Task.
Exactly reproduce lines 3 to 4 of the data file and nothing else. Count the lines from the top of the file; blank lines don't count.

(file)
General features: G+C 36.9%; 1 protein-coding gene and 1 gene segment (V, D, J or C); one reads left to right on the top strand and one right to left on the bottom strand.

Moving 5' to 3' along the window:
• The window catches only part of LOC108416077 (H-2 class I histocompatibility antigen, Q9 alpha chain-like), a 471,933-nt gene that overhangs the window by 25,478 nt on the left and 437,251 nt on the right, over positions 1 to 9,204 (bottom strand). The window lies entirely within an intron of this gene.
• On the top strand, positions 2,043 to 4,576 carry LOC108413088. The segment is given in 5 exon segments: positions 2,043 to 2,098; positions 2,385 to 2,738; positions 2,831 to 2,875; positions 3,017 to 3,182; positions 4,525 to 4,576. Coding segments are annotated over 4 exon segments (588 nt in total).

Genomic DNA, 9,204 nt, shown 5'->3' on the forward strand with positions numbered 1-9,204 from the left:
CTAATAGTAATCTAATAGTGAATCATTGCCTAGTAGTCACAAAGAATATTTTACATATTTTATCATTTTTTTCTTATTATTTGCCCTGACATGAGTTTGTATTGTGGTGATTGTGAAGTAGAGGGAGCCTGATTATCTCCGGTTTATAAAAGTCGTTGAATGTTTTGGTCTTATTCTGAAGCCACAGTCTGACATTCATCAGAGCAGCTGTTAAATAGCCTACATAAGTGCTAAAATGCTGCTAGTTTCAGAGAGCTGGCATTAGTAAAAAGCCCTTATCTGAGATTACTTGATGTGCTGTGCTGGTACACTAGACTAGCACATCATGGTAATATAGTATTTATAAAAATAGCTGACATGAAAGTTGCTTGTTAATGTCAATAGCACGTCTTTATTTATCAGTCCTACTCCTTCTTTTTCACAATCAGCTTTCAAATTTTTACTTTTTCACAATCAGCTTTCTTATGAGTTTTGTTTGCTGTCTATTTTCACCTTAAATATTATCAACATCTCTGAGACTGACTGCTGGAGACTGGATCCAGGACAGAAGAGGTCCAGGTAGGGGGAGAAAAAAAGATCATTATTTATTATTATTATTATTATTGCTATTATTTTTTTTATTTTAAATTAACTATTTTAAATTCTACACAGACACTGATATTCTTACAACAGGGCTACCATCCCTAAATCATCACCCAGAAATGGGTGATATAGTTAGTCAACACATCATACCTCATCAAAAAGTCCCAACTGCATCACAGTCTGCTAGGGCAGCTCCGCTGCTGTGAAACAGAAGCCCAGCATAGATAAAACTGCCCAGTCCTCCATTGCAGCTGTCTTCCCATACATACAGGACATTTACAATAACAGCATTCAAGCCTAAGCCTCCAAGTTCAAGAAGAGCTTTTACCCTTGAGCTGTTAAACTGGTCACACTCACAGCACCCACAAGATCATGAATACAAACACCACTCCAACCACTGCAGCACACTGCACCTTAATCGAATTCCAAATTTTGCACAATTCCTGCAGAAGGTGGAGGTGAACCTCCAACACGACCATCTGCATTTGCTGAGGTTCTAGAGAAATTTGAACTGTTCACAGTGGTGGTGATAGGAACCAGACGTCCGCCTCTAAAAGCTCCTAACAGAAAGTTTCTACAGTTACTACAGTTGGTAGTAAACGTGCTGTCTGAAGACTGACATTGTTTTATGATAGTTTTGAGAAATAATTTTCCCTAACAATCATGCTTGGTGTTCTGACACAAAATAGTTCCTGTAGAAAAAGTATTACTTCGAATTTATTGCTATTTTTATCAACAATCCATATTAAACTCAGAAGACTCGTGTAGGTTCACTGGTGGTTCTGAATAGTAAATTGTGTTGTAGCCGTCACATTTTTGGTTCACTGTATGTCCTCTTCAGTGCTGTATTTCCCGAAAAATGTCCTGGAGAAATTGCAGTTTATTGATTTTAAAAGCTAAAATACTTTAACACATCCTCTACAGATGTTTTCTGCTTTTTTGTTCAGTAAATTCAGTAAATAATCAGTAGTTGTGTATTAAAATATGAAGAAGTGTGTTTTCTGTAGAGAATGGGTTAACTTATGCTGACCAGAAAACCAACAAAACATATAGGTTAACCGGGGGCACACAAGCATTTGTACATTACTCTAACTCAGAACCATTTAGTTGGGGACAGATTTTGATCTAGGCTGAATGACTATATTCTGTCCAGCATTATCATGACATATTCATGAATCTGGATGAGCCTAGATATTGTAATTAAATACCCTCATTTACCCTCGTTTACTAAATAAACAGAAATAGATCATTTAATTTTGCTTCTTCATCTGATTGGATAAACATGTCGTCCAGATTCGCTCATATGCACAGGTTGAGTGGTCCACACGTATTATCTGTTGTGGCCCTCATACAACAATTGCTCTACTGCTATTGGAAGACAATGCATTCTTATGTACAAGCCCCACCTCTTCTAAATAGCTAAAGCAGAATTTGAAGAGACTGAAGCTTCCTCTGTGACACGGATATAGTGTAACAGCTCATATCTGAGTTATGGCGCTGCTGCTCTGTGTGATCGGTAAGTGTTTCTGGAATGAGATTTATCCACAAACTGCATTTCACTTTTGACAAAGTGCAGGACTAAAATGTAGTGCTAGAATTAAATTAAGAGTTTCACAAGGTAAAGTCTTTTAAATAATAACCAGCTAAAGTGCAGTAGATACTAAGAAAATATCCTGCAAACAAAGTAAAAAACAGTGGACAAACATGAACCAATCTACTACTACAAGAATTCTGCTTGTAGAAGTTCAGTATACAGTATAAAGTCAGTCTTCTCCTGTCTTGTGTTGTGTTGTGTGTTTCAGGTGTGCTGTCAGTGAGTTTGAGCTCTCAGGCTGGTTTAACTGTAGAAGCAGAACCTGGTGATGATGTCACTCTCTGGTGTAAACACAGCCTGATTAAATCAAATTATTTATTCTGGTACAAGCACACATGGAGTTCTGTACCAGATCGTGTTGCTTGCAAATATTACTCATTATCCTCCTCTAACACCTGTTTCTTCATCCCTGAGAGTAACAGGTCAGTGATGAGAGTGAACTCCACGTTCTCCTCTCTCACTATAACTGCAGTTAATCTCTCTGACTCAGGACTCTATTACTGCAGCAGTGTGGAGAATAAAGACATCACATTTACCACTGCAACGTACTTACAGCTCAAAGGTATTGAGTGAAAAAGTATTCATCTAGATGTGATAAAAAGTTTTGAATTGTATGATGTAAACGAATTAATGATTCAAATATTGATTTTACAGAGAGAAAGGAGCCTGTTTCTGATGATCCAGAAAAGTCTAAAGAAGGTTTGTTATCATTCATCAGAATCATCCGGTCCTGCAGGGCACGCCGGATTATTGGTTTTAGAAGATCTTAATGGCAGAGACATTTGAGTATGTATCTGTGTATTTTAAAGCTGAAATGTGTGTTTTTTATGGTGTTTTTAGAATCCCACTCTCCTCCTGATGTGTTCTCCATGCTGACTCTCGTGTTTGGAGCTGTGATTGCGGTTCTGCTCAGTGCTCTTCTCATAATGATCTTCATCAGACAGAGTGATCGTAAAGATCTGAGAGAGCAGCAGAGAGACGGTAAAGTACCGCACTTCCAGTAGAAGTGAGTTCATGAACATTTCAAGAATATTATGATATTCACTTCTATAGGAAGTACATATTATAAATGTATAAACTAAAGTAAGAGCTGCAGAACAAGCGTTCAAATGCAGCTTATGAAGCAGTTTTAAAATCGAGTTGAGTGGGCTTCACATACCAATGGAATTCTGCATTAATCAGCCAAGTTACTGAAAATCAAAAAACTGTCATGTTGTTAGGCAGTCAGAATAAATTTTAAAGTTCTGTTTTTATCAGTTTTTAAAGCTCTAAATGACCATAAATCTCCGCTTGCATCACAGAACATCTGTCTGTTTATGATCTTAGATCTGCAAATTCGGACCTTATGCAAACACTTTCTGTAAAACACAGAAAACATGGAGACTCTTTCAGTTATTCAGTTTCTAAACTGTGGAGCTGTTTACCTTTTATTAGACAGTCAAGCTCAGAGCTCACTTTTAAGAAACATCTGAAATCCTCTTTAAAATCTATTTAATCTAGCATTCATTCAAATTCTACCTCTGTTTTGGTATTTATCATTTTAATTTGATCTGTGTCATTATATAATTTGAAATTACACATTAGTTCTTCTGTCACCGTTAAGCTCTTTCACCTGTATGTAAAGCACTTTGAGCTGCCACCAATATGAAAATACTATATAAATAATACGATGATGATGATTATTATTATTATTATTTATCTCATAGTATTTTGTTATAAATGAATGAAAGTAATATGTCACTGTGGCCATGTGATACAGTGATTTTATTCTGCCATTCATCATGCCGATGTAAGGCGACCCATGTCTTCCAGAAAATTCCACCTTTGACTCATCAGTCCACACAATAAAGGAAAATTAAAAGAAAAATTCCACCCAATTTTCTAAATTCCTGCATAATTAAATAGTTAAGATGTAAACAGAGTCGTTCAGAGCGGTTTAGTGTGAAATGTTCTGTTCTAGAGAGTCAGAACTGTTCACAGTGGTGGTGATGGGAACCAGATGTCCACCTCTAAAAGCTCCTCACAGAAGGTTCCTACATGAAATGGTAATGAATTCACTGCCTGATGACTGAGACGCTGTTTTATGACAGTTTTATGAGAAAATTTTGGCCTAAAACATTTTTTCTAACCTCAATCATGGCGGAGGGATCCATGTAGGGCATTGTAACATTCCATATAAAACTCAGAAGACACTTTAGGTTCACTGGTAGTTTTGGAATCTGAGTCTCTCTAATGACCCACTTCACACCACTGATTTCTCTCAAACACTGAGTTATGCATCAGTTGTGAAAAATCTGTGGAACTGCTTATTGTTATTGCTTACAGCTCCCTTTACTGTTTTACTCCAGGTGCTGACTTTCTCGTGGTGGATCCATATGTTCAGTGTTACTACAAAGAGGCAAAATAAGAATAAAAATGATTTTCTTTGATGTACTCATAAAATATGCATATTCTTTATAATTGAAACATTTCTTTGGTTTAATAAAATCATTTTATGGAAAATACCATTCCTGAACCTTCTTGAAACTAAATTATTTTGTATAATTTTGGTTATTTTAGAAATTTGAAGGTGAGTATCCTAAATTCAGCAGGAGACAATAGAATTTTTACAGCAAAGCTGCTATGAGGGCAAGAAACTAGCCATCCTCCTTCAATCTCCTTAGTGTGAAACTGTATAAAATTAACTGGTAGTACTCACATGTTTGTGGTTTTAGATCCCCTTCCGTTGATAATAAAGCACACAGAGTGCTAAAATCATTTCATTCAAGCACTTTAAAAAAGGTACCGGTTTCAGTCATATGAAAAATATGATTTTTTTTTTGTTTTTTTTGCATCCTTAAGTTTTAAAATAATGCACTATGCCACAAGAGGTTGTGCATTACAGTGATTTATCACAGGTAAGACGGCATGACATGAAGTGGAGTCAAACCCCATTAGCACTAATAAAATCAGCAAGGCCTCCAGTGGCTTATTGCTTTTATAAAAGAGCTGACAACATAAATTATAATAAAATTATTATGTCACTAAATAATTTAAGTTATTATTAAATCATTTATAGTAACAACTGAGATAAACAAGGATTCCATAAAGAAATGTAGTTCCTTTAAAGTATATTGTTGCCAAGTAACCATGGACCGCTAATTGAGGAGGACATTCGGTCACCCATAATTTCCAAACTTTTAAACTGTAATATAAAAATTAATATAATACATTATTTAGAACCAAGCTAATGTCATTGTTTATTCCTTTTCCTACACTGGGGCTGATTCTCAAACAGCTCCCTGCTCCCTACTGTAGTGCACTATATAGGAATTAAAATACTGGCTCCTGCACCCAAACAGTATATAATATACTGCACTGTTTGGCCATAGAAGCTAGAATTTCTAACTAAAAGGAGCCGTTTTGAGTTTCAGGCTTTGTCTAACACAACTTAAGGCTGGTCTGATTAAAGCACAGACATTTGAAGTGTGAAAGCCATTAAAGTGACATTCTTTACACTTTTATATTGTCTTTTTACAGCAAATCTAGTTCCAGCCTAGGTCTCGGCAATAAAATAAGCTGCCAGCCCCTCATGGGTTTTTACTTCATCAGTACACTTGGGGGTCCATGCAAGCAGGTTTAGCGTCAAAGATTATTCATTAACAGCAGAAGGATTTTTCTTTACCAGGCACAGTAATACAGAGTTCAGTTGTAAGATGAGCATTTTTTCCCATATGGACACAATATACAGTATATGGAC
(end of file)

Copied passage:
• The window catches only part of LOC108416077 (H-2 class I histocompatibility antigen, Q9 alpha chain-like), a 471,933-nt gene that overhangs the window by 25,478 nt on the left and 437,251 nt on the right, over positions 1 to 9,204 (bottom strand). The window lies entirely within an intron of this gene.
• On the top strand, positions 2,043 to 4,576 carry LOC108413088. The segment is given in 5 exon segments: positions 2,043 to 2,098; positions 2,385 to 2,738; positions 2,831 to 2,875; positions 3,017 to 3,182; positions 4,525 to 4,576. Coding segments are annotated over 4 exon segments (588 nt in total).